A SCADA system gathers information, such as where a leak on a pipeline has occurred, transfers the information back to a central site, alerting the home station that the leak has occurred, carrying out necessary analysis and control, such as determining if the leak is critical, and displaying the information in a logical and organized fashion. SCADA systems can be relatively simple, such as one that monitors environmental conditions of a small office building, or incredibly complex, such as a system that monitors all the activity in a nuclear power plant or the activity of a municipal water system.
An engineer’s introduction to Supervisory Control and Data Acquisition (SCADA) systems and their application in monitoring and controlling equipment and industrial plant.
Essential reading for data acquisition and control professionals in plant engineering, manufacturing, telecommunications, water and waste control, energy, oil and gas refining and transportation.
Provides the knowledge to analyse, specify and debug SCADA systems, covering the fundamentals of hardware, software and the communications systems that connect SCADA operator stations
SCADA – Supervisory Control and Data Acquisition – Systems don’t necessarily mesh well with standard IT security, although combined the two can create deepened levels of protection. This book demonstrates how to develop a SCADA cyber security program and how to work with internal and external IT resources in order to implement it. The technical level of this text ensures that it does not provide a detailed ‘cookbook’ that can be used to attack SCADA systems, but the text still provides sufficient technical detail to address areas of concern.
Terrorist groups are currently using information and communication technologies to orchestrate their conventional attacks. More recently, terrorists have been developing a new form of cyber-capability to coordinate cyber attacks. This book explores the possibility that cyber-terrorists may have developed or may have future capabilities to attack critical infrastructure by accessing Supervisory Control and Data Acquisition (SCADA) systems within Australia and throughout the world. The book characterises the Australian security and terrorism environment and discusses the vulnerability of Australian computer systems and control systems. It also discusses the cyber-capability of various terrorist groups, SCADA risk evaluation methods and presents a framework to measure and protect SCADA systems from the threat of cyber-terrorism within Australia. This framework forms the main basis of this research and is examined by three focus group interviews, signifying the need for new counter-terrorism security models to assist with assessing new cyber security threats such as cyber-terrorism. This contribution is of great value to the SCADA community and organisations.
The information infrastructure–comprising computers, embedded devices, networks and software systems–is vital to operations in every sector. Global business and industry, governments, and society itself, cannot function effectively if major components of the critical information infrastructure are degraded, disabled or destroyed.
This book contains a selection of 27 edited papers from the First Annual IFIP WG 11.10 International Conference on Critical Infrastructure Protection.
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In 2005, the Department of Defense recognized cyberspace as the fifth operational domain. In 2009, the Commander of U.S. Strategic Command directed the creation of U.S. Cyber Command on the heels of recently reported cyber attacks against Estonia and Georgia. These cyber attacks negatively affected the state's ability to provide effective governance. Sovereign nations across the world took notice. Cyber terrorism, at best cyber hacktivism, had crossed the threshold to embody what most consider acts of war. This strategic research paper utilizes the Estonia and Georgia cyber attacks to observe how cyber forces draw on the joint functions like a Brigade Combat Team or Air Expeditionary Wing uses the functions in their respective domains. The paper briefly describes cyber criminal activity, cyber hacktivism, and cyber terrorism to differentiate those activities from offensive cyber operations. The paper succinctly discusses U.S. Cyber Command's three mission areas, further defining the discipline of military offensive cyber operations. The paper then explores how Joint Force Commanders may utilize the joint warfighting functions depicted in Joint and Army doctrine to integrate and synchronize offensive cyber operations.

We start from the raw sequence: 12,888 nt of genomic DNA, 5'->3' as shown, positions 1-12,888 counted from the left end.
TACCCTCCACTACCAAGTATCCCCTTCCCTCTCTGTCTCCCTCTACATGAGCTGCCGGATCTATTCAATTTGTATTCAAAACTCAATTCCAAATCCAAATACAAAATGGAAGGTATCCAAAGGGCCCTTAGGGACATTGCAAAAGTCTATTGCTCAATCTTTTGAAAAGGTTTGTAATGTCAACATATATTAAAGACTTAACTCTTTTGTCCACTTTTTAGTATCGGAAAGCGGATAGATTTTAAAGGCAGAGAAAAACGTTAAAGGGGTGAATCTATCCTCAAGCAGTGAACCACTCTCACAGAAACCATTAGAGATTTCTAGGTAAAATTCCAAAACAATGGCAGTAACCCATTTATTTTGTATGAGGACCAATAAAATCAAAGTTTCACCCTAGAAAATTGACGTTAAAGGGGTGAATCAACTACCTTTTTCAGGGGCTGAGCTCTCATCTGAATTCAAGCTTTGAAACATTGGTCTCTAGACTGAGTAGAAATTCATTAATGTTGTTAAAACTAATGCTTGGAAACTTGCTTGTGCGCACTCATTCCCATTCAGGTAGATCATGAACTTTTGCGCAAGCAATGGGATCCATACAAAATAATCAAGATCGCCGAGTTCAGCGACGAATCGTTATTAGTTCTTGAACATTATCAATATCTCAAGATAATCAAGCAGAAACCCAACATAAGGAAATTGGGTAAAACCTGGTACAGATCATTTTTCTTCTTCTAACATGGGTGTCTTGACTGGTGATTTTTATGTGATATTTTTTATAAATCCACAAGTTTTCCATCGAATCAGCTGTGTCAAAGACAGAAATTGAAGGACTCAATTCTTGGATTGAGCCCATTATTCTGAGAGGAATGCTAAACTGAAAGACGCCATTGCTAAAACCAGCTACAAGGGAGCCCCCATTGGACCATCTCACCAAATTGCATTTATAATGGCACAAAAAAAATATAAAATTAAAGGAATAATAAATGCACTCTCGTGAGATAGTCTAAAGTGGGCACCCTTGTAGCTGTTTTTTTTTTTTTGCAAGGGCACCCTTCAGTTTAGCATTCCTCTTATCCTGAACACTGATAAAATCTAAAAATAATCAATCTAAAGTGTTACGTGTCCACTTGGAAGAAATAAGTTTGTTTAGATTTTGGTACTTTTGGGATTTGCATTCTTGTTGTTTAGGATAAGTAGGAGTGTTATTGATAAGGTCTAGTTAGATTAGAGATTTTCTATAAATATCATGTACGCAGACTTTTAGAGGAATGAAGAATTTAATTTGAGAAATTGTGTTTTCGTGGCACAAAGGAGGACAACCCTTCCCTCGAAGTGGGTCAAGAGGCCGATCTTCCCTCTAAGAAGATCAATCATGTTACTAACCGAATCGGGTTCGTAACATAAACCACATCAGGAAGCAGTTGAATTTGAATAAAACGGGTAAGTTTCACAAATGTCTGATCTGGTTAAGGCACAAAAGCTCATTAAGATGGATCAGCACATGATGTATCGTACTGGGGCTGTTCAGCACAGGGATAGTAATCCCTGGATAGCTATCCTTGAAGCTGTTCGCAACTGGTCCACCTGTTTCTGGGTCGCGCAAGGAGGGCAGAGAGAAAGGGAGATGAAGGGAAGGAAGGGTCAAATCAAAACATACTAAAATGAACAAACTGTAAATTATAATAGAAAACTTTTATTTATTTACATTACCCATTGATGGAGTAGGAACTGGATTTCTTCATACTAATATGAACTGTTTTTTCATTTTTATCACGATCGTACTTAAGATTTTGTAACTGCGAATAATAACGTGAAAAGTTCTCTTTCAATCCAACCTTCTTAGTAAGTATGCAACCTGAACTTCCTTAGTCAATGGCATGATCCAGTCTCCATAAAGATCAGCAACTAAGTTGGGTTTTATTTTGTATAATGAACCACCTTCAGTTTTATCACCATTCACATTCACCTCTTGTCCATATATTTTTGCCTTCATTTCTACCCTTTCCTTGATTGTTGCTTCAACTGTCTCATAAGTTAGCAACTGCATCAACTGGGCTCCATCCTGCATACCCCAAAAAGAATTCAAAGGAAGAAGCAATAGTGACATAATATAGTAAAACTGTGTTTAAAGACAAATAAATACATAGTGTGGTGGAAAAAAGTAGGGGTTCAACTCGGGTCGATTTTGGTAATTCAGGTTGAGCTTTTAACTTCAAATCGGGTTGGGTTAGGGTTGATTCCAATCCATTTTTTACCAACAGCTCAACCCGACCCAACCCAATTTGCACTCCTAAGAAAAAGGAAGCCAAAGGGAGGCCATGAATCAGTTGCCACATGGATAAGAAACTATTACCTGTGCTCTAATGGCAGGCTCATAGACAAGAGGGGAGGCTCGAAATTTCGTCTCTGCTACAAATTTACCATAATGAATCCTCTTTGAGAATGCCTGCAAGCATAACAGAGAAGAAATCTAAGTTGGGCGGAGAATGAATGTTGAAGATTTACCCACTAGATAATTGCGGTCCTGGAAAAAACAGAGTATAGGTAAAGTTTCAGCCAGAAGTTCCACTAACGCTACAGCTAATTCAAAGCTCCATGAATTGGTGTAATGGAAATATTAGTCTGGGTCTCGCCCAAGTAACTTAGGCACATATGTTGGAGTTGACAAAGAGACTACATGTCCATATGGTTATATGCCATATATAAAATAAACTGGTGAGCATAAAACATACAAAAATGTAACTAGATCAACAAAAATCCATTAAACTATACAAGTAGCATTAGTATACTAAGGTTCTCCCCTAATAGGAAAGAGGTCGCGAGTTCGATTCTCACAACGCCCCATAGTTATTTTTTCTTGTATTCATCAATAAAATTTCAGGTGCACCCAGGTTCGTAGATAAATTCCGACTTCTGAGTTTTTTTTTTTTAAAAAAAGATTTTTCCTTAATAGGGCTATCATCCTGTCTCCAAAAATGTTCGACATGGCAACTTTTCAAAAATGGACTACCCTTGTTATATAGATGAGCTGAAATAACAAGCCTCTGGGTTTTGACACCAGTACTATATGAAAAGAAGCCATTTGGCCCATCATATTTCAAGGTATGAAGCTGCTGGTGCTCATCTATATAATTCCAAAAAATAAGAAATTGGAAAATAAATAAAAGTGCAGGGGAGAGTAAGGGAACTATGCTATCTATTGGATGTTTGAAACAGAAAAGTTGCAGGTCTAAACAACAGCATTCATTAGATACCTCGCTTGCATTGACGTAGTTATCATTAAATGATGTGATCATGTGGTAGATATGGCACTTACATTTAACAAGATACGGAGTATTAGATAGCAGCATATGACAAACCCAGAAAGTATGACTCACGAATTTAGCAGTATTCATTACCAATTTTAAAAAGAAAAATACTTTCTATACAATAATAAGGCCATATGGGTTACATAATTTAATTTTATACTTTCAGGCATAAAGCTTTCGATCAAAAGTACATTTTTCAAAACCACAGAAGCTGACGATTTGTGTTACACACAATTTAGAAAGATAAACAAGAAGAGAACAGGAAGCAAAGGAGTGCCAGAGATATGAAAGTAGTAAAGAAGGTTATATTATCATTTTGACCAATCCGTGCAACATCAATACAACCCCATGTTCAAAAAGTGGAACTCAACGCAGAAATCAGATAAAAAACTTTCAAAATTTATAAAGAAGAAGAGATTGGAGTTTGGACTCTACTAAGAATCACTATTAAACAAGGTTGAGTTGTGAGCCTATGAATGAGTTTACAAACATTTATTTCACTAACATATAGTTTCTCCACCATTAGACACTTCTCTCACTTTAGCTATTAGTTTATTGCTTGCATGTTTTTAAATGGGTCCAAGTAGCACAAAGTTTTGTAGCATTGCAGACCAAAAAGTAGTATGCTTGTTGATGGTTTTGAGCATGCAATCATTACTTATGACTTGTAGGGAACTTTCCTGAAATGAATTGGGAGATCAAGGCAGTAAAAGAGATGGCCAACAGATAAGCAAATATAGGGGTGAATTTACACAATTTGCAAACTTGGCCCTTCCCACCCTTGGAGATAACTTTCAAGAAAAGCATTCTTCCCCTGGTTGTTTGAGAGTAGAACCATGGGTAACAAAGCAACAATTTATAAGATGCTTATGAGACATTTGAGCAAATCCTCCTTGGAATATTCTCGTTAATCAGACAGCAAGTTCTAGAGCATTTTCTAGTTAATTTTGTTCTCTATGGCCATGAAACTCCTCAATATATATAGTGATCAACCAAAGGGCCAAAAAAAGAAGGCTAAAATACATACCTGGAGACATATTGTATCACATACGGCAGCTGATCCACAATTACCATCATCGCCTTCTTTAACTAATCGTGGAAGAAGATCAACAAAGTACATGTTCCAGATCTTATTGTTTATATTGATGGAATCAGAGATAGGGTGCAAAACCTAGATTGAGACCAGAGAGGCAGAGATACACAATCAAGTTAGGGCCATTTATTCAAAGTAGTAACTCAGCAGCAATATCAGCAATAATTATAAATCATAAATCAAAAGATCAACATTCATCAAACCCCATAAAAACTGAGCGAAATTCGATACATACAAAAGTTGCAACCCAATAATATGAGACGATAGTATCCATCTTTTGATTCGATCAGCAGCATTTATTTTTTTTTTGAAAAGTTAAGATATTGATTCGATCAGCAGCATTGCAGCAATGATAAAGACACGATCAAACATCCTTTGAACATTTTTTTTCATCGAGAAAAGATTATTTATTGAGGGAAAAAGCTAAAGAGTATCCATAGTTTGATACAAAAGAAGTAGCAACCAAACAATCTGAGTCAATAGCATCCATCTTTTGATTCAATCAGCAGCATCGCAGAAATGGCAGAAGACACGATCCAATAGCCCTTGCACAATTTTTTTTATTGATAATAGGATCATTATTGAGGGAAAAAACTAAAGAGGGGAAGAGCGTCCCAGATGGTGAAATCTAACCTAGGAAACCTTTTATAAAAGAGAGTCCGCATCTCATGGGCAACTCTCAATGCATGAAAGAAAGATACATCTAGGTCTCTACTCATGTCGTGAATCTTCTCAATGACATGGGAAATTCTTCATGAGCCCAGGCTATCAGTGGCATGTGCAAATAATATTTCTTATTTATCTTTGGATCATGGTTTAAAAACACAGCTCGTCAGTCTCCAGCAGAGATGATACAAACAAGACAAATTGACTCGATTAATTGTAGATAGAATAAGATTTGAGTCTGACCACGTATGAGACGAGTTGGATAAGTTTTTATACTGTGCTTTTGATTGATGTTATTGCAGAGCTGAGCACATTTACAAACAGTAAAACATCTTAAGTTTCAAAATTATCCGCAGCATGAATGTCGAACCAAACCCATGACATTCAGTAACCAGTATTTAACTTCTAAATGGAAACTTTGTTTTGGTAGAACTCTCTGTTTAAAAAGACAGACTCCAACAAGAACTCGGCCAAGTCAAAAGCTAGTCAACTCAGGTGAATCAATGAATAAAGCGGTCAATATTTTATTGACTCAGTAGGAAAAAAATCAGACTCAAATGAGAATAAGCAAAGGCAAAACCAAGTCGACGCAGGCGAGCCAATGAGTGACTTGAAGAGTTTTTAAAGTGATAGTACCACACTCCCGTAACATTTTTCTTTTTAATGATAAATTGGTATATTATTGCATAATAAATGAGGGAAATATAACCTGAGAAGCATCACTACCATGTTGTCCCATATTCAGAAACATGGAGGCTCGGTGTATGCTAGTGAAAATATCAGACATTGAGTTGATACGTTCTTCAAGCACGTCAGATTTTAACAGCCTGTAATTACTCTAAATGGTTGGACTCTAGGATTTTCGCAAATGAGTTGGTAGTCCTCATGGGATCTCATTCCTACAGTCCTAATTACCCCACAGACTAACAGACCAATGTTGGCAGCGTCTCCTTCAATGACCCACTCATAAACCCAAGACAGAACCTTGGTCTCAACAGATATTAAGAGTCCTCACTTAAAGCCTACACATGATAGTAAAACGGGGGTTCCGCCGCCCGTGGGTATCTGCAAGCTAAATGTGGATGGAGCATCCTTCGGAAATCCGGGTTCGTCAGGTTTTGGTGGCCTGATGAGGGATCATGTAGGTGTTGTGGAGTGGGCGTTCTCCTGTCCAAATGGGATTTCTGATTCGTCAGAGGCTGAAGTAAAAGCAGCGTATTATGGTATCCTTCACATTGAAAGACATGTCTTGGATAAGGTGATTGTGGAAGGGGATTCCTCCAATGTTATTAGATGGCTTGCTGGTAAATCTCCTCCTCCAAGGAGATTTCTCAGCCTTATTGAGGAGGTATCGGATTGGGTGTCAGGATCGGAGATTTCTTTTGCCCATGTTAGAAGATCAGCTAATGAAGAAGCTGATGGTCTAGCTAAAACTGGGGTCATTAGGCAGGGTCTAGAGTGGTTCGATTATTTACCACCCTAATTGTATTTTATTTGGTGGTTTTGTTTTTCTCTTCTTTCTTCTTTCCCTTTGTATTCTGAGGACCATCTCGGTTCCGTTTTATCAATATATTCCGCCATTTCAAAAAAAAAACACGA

The cyber attacks on Estonia and Georgia negatively affected their ability to provide effective governance. Nations across the world took notice. Cyber terrorism, or at best cyber hacktivism, had crossed the threshold to embody what most sovereign nations consider acts of war. The Estonia and Georgia cyber attacks were not happenstance events, rather planned, integrated, and synchronized operations to achieve intended effects. The joint functions / warfighting functions provide an operational framework for Joint Force Commanders (JFC) to coordinate, integrate, and synchronize cyber operations. The ensuing analysis illustrates that cyber operations share many of the same qualities as the more traditional operations in the land, sea, air, and space domains. But, before any analysis can begin, we must review a few key actions the military has taken over the last ten years, define what constitutes cyberspace, and understand how cyber operations differs from cyber crimes, cyber hacktivism, and cyber terrorism. Continue reading “Cyber Operations and the Warfighting Functions – USCYBERCOM, Cyber Attacks and Cyber War, Distributed Denial of Service attack (DDoS), SCADA, Russian and Georgian Conflict, Hacktivism”